Surveillance Snapshot: Cervical Cancer Screening Among U.S. Military Service Women in the Millennium Cohort Study, 2003–2015

Article
7/1/2020
Lt. Cmdr. Leslye Green, staff obstetrician and gynecologist, Naval Hospital Pensacola (NHP), uses a model to discuss cervical cancer with a patient at NHP. According to the Centers for Disease Control and Prevention (CDC), cervical cancer is highly preventable because screening tests for cervical cancer and vaccines to protect against human papillomavirus (HPV), which is the main cause of cervical cancer, are readily available. Cervical cancer is highly treatable and associated with long survival and good quality of life when it is detected early. (U.S. Navy photo by Mass Communication Specialist 1st Class Brannon Deugan)

Surveillance Snapshot: Cervical Cancer Screening Among U.S. Military Service Women in the Millennium Cohort Study, 2003–2015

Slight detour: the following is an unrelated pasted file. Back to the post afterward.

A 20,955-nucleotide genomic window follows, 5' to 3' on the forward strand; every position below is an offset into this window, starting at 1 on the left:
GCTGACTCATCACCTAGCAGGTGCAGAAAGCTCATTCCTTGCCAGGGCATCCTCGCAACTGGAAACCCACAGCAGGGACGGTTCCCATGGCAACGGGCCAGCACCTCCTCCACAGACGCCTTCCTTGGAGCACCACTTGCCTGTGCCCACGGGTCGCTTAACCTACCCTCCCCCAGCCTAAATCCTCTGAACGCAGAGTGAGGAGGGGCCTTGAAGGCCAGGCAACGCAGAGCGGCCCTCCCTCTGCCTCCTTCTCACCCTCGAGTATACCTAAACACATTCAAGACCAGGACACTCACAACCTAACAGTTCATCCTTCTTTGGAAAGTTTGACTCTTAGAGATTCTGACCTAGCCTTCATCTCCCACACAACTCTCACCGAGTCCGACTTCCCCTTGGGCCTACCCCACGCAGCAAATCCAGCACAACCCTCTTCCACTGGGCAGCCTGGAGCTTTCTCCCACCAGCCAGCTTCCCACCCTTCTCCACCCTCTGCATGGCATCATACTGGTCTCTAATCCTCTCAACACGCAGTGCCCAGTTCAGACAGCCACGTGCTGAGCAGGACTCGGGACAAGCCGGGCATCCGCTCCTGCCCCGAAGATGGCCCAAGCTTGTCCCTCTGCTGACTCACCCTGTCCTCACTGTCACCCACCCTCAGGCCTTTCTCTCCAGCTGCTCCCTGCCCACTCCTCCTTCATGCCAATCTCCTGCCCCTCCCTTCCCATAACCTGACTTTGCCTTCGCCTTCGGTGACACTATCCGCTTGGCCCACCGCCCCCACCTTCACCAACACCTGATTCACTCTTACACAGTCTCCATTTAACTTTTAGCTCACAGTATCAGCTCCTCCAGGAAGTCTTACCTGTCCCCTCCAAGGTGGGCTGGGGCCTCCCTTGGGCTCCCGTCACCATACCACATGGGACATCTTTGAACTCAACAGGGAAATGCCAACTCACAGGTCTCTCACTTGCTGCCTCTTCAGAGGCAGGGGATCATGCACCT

Recommended Content:

Medical Surveillance Monthly Report

Epidemiology of Functional Neurological Disorder, Active Component, U.S. Armed Forces, 2000-2018

Article
7/1/2020
MRI film (iStock.com/temet)

Epidemiology of Functional Neurological Disorder, Active Component, U.S. Armed Forces, 2000-2018

Recommended Content:

Medical Surveillance Monthly Report

Alcohol-Related Emergency Department Visits, Hospitalizations, and Co-Occurring Injuries, Active Component, U.S. Armed Forces, 2009–2018

Article
7/1/2020
Sailors simulate a drunk driving accident during a Keep What You've Earned fair on Naval Base Kitsap Bangor. The fair encourages responsible alcohol use by celebrating the achievements in the sailors' Navy careers and actively engages sailors as advocates for responsible drinking. (U.S. Navy photo by Mass Communication Specialist 3rd Class Chris Brown)